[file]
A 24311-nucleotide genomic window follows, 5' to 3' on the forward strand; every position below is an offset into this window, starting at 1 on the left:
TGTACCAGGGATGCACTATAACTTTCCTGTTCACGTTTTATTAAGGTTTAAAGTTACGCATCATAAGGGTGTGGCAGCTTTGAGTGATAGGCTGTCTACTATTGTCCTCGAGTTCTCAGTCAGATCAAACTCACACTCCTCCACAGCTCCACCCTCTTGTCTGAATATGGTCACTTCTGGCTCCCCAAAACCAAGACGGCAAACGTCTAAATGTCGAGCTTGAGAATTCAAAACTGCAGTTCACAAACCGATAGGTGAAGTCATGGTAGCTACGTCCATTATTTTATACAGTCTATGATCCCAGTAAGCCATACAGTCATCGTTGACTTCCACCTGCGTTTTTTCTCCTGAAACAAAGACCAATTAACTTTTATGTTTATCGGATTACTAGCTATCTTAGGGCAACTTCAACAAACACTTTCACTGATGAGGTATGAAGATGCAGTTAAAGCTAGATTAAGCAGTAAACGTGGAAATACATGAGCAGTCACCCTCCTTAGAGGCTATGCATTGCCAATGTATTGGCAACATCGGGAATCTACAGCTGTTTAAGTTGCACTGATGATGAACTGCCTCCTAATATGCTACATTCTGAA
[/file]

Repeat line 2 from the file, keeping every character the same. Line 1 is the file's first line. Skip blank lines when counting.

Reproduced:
TGTACCAGGGATGCACTATAACTTTCCTGTTCACGTTTTATTAAGGTTTAAAGTTACGCATCATAAGGGTGTGGCAGCTTTGAGTGATAGGCTGTCTACTATTGTCCTCGAGTTCTCAGTCAGATCAAACTCACACTCCTCCACAGCTCCACCCTCTTGTCTGAATATGGTCACTTCTGGCTCCCCAAAACCAAGACGGCAAACGTCTAAATGTCGAGCTTGAGAATTCAAAACTGCAGTTCACAAACCGATAGGTGAAGTCATGGTAGCTACGTCCATTATTTTATACAGTCTATGATCCCAGTAAGCCATACAGTCATCGTTGACTTCCACCTGCGTTTTTTCTCCTGAAACAAAGACCAATTAACTTTTATGTTTATCGGATTACTAGCTATCTTAGGGCAACTTCAACAAACACTTTCACTGATGAGGTATGAAGATGCAGTTAAAGCTAGATTAAGCAGTAAACGTGGAAATACATGAGCAGTCACCCTCCTTAGAGGCTATGCATTGCCAATGTATTGGCAACATCGGGAATCTACAGCTGTTTAAGTTGCACTGATGATGAACTGCCTCCTAATATGCTACATTCTGAA